My family medicine rotation started yesterday, and it's been nice so far. The rotation is entirely outpatient, with no call nights and every weekend free...which is great because i never had a "golden weekend" for 8 weeks on medicine. In many ways, the family medicine rotation is different from other rotations, and not just because it's entirely outpatient, but also in terms of philosophy and mindset. There's an emphasis on continuity of care, being the medical "home" for a patient, and doctors can care for entire families throughout the generations. The "bread and butter" conditions for family medicine are chronic -- HTN, COPD/asthma, HL, CAD, DM. Psychosocial issues like substance abuse, domestic violence, or homelessness -- which can be swept under the rug by time constraints in an inpatient ward -- become more important during family medicine.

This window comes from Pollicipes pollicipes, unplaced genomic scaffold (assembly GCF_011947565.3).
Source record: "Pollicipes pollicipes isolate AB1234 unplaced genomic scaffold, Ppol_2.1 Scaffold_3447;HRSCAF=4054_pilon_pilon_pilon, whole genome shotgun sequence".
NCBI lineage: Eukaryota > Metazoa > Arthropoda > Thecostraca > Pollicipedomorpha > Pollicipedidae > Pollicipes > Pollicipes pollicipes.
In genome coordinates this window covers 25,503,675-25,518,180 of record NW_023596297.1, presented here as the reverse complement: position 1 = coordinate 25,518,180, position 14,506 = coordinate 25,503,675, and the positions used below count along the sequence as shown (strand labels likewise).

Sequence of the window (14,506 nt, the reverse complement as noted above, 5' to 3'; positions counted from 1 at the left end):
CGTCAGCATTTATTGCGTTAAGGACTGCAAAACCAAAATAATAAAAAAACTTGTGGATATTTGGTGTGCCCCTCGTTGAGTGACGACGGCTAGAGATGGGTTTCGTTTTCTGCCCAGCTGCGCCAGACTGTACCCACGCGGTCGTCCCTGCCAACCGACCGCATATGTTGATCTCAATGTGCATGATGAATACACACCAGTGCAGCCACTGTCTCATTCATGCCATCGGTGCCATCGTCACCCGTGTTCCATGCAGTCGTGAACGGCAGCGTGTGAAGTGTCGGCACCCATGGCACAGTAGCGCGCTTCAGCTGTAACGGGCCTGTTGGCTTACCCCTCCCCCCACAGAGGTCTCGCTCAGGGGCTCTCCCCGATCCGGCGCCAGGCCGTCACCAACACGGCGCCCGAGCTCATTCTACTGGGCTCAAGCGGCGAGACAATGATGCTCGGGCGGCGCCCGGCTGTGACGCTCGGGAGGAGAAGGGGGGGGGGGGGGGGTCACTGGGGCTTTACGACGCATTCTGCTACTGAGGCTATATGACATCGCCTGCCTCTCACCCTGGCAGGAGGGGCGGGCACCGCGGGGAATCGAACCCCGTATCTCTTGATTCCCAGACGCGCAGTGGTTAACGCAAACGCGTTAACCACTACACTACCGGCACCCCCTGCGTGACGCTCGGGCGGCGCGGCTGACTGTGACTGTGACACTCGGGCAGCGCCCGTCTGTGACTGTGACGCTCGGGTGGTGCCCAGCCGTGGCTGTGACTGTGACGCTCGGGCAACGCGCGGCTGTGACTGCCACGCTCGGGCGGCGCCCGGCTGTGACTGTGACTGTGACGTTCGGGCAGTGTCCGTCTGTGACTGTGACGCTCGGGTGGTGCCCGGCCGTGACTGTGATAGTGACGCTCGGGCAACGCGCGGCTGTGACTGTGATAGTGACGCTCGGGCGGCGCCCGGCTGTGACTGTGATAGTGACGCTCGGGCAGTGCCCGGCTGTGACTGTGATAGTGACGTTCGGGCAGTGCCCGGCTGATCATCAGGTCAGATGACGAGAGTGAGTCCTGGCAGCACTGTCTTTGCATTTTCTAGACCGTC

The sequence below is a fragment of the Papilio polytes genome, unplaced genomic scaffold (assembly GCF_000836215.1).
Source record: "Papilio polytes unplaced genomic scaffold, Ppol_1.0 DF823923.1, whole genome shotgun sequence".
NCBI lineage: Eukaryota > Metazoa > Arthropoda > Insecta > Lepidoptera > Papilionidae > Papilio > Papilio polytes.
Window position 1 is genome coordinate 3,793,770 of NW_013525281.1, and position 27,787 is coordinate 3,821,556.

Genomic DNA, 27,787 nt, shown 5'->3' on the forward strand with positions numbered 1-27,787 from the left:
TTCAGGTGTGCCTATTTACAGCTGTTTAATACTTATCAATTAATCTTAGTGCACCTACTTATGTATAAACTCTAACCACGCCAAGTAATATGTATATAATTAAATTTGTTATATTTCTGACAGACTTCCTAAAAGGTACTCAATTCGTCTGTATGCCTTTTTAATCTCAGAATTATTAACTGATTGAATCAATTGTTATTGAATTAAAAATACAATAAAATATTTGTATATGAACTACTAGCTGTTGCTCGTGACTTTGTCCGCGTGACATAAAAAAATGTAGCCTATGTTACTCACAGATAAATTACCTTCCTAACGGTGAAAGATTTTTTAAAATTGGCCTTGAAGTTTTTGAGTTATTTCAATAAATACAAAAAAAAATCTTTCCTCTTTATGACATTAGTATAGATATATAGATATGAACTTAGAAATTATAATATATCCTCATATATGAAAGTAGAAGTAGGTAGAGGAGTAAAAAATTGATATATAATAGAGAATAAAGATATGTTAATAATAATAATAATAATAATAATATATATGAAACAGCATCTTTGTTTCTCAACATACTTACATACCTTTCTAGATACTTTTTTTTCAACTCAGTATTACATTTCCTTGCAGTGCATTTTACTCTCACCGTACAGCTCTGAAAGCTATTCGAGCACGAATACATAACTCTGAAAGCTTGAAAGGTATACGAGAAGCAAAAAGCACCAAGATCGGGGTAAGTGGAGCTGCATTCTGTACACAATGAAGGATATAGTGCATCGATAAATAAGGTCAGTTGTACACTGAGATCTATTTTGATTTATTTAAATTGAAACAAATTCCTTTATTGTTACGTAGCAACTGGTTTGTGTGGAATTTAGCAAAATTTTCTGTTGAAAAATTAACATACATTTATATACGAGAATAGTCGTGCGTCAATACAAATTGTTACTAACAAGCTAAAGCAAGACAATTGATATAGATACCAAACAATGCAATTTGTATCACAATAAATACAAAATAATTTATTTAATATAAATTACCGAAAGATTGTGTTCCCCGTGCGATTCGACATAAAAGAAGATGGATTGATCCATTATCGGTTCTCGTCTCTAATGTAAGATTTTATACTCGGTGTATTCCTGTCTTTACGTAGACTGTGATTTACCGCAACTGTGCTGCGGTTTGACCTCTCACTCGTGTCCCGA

During orientation, the clerkship director asked us how patients have already been affected medically even before we see them during the first new patient visit. It was a confusing question, but it's not just past surgeries or vaccinations, etc. that affect a patient...other factors such as environmental pollution, McDonald's, and rising gas prices can affect someone's health. I never appreciated how family medicine can be a vehicle for advocacy for many different things in the "real world" that impact health and well-being.
On another (non med) note, the media has exploded recently with the debut of Sarah Palin -- i've never seen so much press on one person in one week. She has made the news interesting lately, to say the least.